Brian Fischer: Greater access to e-learning can be seen as a benefit or a curse. The opportunities to support students’ learning are vast, particularly if the school supports the student's own devices, enabling anytime, anywhere learning to take place. However, the opportunity for cyber bullying obviously increases at the same time. The only way to minimise this, is to ensure that students, staff and parents are all aware of the implications. Students in particular need to believe that this form of bullying will be taken just as seriously as any other form, and that the school will take any allegations seriously, with sanctions as appropriate.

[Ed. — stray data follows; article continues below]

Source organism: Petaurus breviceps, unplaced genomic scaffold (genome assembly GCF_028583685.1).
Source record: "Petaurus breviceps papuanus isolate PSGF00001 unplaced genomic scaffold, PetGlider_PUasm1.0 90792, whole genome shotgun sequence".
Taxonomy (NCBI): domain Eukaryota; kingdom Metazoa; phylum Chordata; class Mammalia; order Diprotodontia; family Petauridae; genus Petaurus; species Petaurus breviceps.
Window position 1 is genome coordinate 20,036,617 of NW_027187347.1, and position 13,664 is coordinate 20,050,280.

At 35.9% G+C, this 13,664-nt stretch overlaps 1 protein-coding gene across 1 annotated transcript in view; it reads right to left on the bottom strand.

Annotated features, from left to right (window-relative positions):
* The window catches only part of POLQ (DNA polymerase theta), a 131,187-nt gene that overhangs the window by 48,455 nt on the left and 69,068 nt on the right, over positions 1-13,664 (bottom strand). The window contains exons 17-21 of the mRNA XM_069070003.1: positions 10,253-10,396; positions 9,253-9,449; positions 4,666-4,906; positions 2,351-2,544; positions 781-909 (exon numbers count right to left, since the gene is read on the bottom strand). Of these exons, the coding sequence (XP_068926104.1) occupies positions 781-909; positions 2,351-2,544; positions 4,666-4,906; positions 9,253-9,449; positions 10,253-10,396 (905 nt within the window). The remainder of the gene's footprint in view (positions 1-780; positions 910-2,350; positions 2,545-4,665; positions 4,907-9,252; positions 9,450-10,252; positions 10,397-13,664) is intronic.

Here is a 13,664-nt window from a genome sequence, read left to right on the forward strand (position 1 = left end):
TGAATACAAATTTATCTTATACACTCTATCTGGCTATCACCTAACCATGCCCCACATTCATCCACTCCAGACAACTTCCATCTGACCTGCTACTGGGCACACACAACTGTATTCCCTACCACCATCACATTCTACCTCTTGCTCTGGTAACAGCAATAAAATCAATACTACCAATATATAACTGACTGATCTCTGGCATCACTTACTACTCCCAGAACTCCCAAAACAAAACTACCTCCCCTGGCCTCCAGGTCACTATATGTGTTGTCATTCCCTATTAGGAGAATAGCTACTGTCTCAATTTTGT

Simon Harbridge: Online bullying is a societal problem, it’s not confined to schoolchildren, and everybody should take awareness and responsibility very seriously. Tackling e-safety begins at home, with gentle boundaries and careful instruction. It’s a school’s responsibility to keep its pupils as safe as possible from all forms of online risks, but that can only happen effectively when it’s backed up by all those involved in a pupil’s life both in and outside school.
From a technology perspective, schools should already be implementing simple measures such as the CEOP ‘report abuse’ button on their website and Virtual Learning Environment. Ofsted says that monitoring across a school’s network facilitates a whole school approach to e-safety. Schools that will be tackling this problem effectively in 2015 will be investing in the right monitoring software, designed to detect key words related to topics concerning potential risks. Faculty staff are provided with definitions of the terms picked up so they can deal with violations. Awareness is key – schools should be as open and sympathetic as possible, and so should their technology suppliers.